You have to draw a line somewhere
Like Mason said to Dixon, “You have to draw the line somewhere.”
There is always a time to draw a line and declare a direction. The timing may not always be perfect to make a decision and draw a line representing a defining moment, but what is perfect? As Gen. George S. Patton said, “A good plan violently executed now is better than a perfect plan executed next week.”
We all need to know our clear expectations, either self-imposed or given by our leaders. When we know we can urgently engage in actions that will help meet expectations, we will then have a direction, and will know how much effort we need to exert to move the needle and effect positive change.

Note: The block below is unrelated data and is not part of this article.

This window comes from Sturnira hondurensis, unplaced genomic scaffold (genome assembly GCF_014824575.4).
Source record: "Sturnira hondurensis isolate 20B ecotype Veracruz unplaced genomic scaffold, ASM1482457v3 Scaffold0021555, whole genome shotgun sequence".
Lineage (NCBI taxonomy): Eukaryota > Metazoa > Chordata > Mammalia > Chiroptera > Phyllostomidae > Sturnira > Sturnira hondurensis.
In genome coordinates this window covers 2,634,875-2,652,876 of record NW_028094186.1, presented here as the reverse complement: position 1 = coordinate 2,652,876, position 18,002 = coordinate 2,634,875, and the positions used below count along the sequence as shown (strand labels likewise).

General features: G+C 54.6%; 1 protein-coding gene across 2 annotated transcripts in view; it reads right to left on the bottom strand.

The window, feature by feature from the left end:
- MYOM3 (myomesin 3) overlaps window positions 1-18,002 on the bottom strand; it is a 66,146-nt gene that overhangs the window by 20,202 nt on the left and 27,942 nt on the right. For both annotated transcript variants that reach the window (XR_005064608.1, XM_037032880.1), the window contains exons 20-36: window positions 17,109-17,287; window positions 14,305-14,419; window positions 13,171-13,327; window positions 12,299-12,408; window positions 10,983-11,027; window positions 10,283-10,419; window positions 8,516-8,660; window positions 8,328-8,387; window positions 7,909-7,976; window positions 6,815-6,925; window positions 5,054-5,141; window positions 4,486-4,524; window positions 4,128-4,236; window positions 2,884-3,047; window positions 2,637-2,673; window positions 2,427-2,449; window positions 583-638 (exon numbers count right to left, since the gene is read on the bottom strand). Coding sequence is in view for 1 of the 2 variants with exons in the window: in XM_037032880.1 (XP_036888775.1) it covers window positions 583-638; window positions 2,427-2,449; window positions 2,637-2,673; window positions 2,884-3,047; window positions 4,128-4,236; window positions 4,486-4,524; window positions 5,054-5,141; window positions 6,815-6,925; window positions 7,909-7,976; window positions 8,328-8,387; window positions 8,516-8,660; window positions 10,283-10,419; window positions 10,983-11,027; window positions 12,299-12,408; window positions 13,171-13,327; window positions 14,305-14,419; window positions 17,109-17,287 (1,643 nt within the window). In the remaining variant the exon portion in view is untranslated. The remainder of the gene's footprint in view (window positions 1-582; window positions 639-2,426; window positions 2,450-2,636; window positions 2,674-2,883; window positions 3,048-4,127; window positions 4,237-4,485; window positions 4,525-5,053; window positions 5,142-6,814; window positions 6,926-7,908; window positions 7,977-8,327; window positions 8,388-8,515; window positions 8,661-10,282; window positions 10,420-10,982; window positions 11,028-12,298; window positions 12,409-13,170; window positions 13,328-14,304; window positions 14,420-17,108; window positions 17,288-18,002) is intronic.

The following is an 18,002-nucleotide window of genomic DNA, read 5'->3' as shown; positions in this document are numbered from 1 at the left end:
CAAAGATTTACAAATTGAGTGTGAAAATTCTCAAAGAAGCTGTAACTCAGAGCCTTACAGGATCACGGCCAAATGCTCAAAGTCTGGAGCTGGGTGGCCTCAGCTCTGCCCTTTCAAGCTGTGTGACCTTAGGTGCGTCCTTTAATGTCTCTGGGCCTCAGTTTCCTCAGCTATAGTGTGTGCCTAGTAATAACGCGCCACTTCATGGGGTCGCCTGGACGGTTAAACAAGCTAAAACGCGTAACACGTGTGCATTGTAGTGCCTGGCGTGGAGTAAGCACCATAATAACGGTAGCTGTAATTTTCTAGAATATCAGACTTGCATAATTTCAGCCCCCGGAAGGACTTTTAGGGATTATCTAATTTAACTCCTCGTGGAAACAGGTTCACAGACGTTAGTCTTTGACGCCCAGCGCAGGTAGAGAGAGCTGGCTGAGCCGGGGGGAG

Far too often, people get so wrapped up in circumstances that they fail to make a decision and draw a line. Making a decision gives liberty and affords opportunity.
Some of the biggest problems in life and business are often a result of not making a decision. When decisions are not made, the matter becomes one of omission and not commission. Things are not happening because of no definitive direction and people wonder why when the answer is obvious. The best thing to do is to zoom out from the circumstance and take a look from 30,000 feet to get a better view of what is really happening. Once you have zoomed out and removed yourself from the emotional impact and confusion that takes place too close to a situation, you will have a better view on reality. You can then draw a line and dive back in and start moving in the right direction.